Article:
Difficulty of the Old South to Accept New Ideas in A Rose for Emily

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Difficulty of the Old South to Accept New Ideas in A Rose for Emily essay

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William Cuthbert Falkner was born on 25th September, 1897 in New Albany, Mississippi, U.S. though he changed his name to William Faulkner for commercial purposes. His notable awards were a Nobel Prize in Literature in 1949 and a Pulitzer Prize for Fiction in 1963. He married Estelle Oldham in 1929 and they had two daughters; Alabama, who died soon after she was born (in 1931), and Jill (in 1933). He wrote novels, poetry and short stories.

Faulkner’s best short story of the 20th century “A Rose for Emily” was first published on the 30th April, in 1930 in a national magazine called Forum but later it was reprinted in the book “These 13” in 1931. The story is set after the American Civil War in the South of the U.S. where the concept of slavery is still present. Southern aristocracy , protects slavery because they need them to work in their cotton plantations. The most interesting literary device developed/used in “A Rose for Emily” is the protest of the Old South, symbolized by Emily, towards modernization, symbolized by the younger generations in Jefferson and Homer Barron, “a Northerner, a day laborer.” The Southern Gothic, a subgenre of Gothic fiction, was used by Faulkner in this work of art when he wrote about a disturbing character, (Emily Grierson), a decayed setting, (Emily’s house), grotesque, strange and mysterious situations (Homer Barron’s death/murder) and sinister events such as Emily’s isolation and her committing a crime with arsenic.

The author’s death was not a crime, he fell from a horse and got critically injured. Some days later, he had a heart attack and died on 6th July, 1962 in Byhalia, Mississippi, U.S.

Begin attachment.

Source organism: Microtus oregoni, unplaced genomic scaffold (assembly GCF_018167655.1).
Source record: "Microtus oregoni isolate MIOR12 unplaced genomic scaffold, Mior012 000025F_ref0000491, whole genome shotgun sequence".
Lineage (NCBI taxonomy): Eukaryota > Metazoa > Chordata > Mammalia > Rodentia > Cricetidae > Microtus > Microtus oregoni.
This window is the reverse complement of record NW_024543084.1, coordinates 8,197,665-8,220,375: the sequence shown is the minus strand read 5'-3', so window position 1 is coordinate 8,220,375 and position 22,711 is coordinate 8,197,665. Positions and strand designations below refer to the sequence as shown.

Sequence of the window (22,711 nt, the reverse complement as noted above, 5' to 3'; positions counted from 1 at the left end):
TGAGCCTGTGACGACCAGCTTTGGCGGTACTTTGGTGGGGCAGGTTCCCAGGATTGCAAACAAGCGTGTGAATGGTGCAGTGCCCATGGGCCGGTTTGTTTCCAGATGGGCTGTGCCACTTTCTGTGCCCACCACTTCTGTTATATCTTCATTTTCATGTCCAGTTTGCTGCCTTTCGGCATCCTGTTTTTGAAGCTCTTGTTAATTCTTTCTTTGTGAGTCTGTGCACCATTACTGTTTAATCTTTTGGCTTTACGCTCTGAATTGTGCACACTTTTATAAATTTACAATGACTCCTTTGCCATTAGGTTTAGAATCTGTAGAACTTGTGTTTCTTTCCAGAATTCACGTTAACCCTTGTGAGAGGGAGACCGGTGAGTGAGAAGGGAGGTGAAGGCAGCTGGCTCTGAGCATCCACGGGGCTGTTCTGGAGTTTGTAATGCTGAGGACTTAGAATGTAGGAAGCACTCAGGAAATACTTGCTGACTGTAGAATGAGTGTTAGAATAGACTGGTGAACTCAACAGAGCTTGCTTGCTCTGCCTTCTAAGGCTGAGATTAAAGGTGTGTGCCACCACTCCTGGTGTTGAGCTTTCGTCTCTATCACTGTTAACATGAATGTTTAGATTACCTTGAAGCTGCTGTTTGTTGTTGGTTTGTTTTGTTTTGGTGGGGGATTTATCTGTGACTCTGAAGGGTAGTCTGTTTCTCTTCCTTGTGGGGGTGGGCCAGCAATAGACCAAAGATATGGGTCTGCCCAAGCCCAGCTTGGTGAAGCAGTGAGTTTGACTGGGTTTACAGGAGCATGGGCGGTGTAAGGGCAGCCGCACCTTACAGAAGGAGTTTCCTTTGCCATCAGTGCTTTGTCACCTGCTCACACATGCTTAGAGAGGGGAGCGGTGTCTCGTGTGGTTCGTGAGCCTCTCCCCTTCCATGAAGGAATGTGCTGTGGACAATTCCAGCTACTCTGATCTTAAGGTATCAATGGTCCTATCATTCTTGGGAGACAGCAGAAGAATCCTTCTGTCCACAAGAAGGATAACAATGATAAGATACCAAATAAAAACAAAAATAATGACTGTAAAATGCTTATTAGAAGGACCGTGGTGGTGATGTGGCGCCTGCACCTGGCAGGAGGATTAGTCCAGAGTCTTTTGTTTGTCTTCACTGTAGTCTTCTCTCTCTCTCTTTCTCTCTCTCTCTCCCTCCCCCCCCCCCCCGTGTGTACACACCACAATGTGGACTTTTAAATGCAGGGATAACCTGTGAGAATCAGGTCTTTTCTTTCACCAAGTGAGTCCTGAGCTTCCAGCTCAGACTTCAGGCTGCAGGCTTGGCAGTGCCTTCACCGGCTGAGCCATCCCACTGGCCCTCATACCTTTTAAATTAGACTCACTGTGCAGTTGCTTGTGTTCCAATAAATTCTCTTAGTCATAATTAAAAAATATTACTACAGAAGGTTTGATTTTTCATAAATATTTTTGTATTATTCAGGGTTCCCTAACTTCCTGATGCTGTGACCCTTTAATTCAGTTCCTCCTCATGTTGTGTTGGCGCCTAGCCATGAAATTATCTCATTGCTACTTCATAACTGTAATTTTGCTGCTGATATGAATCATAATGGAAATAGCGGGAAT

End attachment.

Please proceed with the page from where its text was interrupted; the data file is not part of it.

The narrator is the voice of the local society and uses the first-person plural pronoun ‘we’ that represents the point of view /opinions of part of Jefferson’s community. There is a distinction between ‘we’ and ‘they’, suggesting that ‘they’ represents the opinions of the other part of the society; the part that constantly judge and disapprove her behavior. As quoted “the Grierson held themselves a little too high for what they really were.” The narrator describes/depicts the Grierson’s as an aristocratic snobbish family belonging to a privileged upper-class who considers themselves the most able and the best people in town.

The narrator also criticizes Emily’s and her father’s behaviors as being arrogant and proud not letting her associate with the lower class men, “None of the young men were quite good enough for Miss Emily and such.” the narrator’s opinion about Emily’s bearing changes when Emily’s father is dead and she is no longer a rich woman. Moreover, he/she feels pity for the woman and believes her to be an empathetic lady “she had become humanized” The narrator feels jubilant/joyous while Emily dates Homer, though he is not an aristocratic man. The narrator’s feelings do not change when he/she surmises the Grierson lady has married that common man. ‘ “They are married.” We were really glad.’ though “some of the ladies began to say that it was a disgrace to the town and a bad example to the young people” In other words the narrator shifts his/her point of view throughout the whole story.

Faulkner’s short story “A Rose for Emily” is divided in five sections written in retrospect, not following a chronological structure. The first and the last part deal with Emily’s death telling her life in Jefferson. The story begins in section one with Miss Emily Grierson’s funeral. As the local community considers her an icon of the old aristocratic society and as she has lived in isolation for a decade, the entire town goes to the funeral: some go to snoop around in her house but others go to show respect “for a fallen monument.” The author describes Mister Grierson as an overprotecting father who dispels/repel/banish Emily’s beaus/paramours/suitors. After Emily’s father death, Colonel Sartoris condones her from paying taxes. Years later, the new city representatives ask her to pay taxes though she refuses to do so, claiming “I have no taxes in Jefferson”